Isomer M.P. (°C) M.P. (°F) B.P. (°C) B.P. (°F)

n-hexane −95.3 −139.5 68.7 155.7

3-methylpentane −118.0 −180.4 63.3 145.9

2-methylpentane (isohexane) −153.7 −244.7 60.3 140.5

2,3-dimethylbutane −128.6 −199.5 58.0 136.4

2,2-dimethylbutane (neohexane) −99.8 −147.6 49.7 121.5

Hexane
Hexane
has considerable vapor pressure at room temperature:

Temperature (°C) Temperature (°F) Vapor pressure
Vapor pressure
(mmHg) Vapor pressure
Vapor pressure
(kPa)

−40 −40 3.36 0.448

−30 −22 7.12 0.949

−20 −4 14.01 1.868

−10 14 25.91 3.454

0 32 45.37 6.049

10 50 75.74 10.098

20 68 121.26 16.167

25 77 151.28 20.169

30 86 187.11 24.946

40 104 279.42 37.253

50 122 405.31 54.037

60 140 572.76 76.362

Reactivity[edit] Like most alkanes, hexane characteristically exhibits low reactivity and are suitable solvents for reactive compounds. Commercial samples of n-hexane however often contains methylcyclopentane, which features tertiary C-H bonds, which are incompatible with some radical reactions.[12] Safety[edit] The acute toxicity of n-hexane is rather low, requiring grams per kilogram. Inhalation of n-hexane at 5000 ppm for 10 minutes produces marked vertigo; 2500-1000 ppm for 12 hours produces drowsiness, fatigue, loss of appetite, and paresthesia in the distal extremities; 2500–5000 ppm produces muscle weakness, cold pulsation in the extremities, blurred vision, headache and anorexia.[13] The National Institute for Occupational Safety and Health (NIOSH) has set a recommended exposure limit (REL) for hexane isomers (not n-hexane) of 100 ppm (350 mg/m3 (0.15 gr/cu ft)) over an 8-hour workday.[14] Hexane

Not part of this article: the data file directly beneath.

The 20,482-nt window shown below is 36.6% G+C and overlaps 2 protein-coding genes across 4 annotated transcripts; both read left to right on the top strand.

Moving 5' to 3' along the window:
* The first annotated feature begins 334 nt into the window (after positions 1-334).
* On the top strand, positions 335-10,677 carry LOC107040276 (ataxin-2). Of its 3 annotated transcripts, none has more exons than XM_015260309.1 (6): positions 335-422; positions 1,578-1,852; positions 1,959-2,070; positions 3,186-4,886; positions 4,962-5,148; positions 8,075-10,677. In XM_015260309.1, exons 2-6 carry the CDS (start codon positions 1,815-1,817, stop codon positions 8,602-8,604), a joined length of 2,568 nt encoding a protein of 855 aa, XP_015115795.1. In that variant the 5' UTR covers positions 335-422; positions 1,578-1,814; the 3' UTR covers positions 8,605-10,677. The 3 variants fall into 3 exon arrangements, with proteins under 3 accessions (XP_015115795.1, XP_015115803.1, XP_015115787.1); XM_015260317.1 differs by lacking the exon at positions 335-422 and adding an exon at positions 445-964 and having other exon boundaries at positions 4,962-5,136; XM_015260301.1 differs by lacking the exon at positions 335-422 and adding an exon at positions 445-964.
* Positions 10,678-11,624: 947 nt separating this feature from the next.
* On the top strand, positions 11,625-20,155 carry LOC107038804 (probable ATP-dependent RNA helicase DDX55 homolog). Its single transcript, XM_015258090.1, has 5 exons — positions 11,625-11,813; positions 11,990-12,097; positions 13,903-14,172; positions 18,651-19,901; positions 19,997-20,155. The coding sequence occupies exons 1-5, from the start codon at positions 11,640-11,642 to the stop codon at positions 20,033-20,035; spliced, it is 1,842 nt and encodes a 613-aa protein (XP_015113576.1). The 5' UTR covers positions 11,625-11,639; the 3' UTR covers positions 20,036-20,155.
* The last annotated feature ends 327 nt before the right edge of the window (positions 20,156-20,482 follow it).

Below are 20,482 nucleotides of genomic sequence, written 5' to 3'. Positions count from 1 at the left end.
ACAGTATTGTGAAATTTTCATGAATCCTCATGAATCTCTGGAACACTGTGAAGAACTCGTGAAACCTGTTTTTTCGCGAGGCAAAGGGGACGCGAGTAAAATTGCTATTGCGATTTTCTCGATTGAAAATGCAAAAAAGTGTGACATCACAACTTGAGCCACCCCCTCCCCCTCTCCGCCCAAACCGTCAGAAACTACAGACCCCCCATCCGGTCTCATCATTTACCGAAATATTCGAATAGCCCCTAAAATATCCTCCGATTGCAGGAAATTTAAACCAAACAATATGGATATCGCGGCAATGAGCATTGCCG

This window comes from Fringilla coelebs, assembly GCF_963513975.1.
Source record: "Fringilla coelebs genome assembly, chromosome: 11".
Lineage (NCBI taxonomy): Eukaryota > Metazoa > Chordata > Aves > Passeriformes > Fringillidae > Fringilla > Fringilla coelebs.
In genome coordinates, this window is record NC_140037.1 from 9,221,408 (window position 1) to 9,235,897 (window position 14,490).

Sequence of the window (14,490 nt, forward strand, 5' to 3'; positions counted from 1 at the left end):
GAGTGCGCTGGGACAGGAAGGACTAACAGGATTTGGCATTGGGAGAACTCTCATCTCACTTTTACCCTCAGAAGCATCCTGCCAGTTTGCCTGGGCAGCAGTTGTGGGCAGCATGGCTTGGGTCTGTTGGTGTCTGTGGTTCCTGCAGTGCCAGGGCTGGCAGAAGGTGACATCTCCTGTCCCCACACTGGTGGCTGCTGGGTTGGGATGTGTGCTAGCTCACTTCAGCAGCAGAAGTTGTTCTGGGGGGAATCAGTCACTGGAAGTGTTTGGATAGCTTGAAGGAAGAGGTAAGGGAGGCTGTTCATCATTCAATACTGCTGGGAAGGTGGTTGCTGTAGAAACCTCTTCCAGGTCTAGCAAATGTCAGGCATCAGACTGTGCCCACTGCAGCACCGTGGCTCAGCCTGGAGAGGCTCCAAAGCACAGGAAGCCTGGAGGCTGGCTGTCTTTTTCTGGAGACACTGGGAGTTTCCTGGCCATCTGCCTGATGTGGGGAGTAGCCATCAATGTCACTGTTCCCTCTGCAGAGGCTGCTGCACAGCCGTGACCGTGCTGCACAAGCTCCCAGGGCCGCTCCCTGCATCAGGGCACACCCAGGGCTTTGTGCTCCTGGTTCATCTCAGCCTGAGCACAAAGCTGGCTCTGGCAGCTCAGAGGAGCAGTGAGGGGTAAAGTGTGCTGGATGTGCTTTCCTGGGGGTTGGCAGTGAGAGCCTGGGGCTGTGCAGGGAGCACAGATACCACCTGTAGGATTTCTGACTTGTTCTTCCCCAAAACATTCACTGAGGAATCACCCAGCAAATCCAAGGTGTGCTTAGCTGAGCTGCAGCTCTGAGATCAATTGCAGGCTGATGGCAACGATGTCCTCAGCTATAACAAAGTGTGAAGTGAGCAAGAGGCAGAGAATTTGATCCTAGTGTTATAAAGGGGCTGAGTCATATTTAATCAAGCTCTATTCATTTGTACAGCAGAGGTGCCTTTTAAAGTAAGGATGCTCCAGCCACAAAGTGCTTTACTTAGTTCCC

Hexane
and other volatile hydrocarbons (petroleum ether) present an aspiration risk.[15] n- Hexane
Hexane
is sometimes used as a denaturant for alcohol, and as a cleaning agent in the textile, furniture, and leather industries. It is slowly being replaced with other solvents.[16] Incidents[edit] Occupational hexane poisoning has occurred with Japanese sandal workers, Italian shoe workers,[17] Taiwan
Taiwan
press proofing workers, and others.[18] Analysis of Taiwanese workers has shown occupational exposure to substances including n-hexane.[19] In 2010–2011, Chinese workers manufacturing iPhones were reported to have suffered hexane poisoning.[20][21] Biotransformation[edit] n- Hexane
Hexane
is biotransformed to 2-hexanol
2-hexanol
and further to 2,5-hexanediol in the body. The conversion is catalyzed by the enzyme cytochrome P450 utilizing oxygen from air. The pathway is called omega oxidation. 2,5-Hexanediol may be further oxidized to 2,5-hexanedione, which is neurotoxic and produces a polyneuropathy.[16] In view of this behavior, replacement of n-hexane as a solvent has been discussed. n- Heptane
Heptane
is a possible alternative.[22] See also[edit]

Cyclohexane

References[edit]